07/26/2014 4:09:32 PM PDT · 154 of 678
    daniel1212 to Reo
    Interesting for sure. As a Catholic who used to be a Lutheran, the question of authority has historically been perhaps the most divisive, leading to continual fragmentation of Protestant denominations.

    As well as more unity in core Scriptural beliefs among those who hold most strongly to what RCs protest (that of Scripture as literally being the word of God being the supreme authority, versus sola ecclesia). those whom Rome counts and treats as members in life and in death, and by which Rome shows what she really believes. (Mt. 7:20; Ja, 2:18)

    Meanwhile, under the alternative model for authority, in which the church says is the supreme authority (as only what it says Scripture consists of and means is assuredly correct), then you have competing churches, each interpreting the evidence as supporting them, and taking the problem of variant personal interpretations to a corporate level.

    The question is, which is correct. RCs tend to argue that an assuredly (if conditionally) infallible magisterium is essential for determination and assurance of Truth (including writings and men being of God).

    And or to fulfill promises of Divine presence, providence of Truth, and preservation of faith, and authority.

    And for support that being the historical instruments and stewards of Divine revelation (oral and written) means that Rome is that assuredly infallible magisterium. Thus those who dissent from the latter are in rebellion to God.

    Does this fairly represent what you hold to or in what way does it differ?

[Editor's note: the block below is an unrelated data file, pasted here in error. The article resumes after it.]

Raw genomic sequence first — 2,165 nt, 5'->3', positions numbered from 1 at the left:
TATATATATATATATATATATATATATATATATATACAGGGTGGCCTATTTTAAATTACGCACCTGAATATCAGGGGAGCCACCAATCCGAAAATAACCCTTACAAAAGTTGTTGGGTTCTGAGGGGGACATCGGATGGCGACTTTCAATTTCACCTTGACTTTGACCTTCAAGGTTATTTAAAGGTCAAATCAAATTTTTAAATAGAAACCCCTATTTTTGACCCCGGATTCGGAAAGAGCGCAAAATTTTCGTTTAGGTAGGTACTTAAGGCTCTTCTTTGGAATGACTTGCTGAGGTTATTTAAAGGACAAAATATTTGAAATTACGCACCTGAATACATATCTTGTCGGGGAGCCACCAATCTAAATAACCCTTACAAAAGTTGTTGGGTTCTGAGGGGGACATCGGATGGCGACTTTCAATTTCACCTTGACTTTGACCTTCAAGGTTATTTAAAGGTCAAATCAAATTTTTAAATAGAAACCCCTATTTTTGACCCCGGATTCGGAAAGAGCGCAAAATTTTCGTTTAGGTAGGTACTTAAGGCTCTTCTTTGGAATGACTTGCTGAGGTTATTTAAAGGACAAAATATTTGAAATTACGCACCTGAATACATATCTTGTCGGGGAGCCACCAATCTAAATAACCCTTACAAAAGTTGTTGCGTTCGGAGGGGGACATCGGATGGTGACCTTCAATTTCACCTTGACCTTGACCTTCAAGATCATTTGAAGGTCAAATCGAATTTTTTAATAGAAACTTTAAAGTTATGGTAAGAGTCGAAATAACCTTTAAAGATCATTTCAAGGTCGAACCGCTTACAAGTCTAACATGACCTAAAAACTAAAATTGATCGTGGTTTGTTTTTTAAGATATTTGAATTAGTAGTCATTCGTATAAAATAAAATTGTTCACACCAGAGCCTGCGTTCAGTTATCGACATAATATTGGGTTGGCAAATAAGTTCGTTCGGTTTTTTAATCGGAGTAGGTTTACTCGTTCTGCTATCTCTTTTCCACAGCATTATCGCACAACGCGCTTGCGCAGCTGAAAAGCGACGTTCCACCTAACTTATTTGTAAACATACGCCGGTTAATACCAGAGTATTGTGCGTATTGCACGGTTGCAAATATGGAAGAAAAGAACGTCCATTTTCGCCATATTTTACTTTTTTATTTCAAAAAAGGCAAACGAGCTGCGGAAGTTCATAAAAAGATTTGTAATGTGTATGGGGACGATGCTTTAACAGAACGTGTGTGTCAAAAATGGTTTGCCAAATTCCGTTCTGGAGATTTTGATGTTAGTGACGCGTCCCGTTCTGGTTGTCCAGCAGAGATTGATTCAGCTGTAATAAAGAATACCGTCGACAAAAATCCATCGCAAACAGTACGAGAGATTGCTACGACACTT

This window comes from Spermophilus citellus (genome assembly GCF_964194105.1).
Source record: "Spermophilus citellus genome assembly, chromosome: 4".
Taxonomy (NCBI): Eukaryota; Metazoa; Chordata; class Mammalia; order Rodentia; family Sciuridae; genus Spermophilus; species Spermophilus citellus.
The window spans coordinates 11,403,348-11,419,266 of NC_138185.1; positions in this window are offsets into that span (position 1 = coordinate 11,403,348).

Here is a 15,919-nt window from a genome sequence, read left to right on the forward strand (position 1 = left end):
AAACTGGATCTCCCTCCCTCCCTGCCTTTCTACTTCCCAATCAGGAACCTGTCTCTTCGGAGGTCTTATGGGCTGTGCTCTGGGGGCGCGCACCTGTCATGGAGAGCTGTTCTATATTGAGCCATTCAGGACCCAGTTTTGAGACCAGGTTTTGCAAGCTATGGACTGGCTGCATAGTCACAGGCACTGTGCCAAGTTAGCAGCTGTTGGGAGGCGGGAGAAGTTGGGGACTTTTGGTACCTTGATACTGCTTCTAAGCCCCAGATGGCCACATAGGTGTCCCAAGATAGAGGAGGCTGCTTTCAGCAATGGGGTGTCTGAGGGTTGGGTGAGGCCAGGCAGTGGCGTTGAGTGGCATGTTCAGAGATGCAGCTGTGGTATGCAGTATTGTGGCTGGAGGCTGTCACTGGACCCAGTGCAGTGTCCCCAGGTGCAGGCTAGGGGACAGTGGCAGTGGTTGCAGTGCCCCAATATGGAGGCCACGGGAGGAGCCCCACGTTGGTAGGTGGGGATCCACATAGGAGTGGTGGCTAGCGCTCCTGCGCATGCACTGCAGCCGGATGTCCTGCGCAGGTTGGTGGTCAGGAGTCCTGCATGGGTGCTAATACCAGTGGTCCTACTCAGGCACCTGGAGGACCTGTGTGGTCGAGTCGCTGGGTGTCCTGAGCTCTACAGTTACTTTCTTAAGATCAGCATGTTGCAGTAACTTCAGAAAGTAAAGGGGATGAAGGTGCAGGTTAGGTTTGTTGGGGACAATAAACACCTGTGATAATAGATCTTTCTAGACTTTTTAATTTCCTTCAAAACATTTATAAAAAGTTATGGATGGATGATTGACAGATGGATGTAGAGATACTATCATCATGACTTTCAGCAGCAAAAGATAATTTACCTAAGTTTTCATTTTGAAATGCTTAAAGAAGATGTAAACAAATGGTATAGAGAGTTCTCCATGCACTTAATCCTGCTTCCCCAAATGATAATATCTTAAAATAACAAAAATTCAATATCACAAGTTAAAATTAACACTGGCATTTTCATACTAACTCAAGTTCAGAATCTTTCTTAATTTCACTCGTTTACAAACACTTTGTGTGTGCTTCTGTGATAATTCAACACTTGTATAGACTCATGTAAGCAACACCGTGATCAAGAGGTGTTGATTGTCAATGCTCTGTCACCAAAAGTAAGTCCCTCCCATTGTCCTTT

• Why do Protestant lay people hate clergy?

    07/26/2014 3:54:47 PM PDT · 148 of 678
    daniel1212 to Rome2000
    Most of the people that post on religious forums are nutcases. First thing they do is attack the Pope and Catholics Its stupid. The schism happened, its over, live and let live

    With a handle as Rome2000, i can expect that is what you see, but as one who has been actually active on the RF for long time, i can attest that the attacks on the Pope and Catholics is overall due to incessant advertising and promotion of that elitist church, which used FR as Catholic news and apologetics service.

    Even though it has results in the presumptions of Rome being exposed for what they are.

  • Why do Protestant lay people hate clergy?

    07/26/2014 3:48:10 PM PDT · 147 of 678
    daniel1212 to Bryanw92
    So, it isn’t that Protestants hate their clergy. Its just that the clergy has delegated so much of his office to the laity that we often wonder why he is there.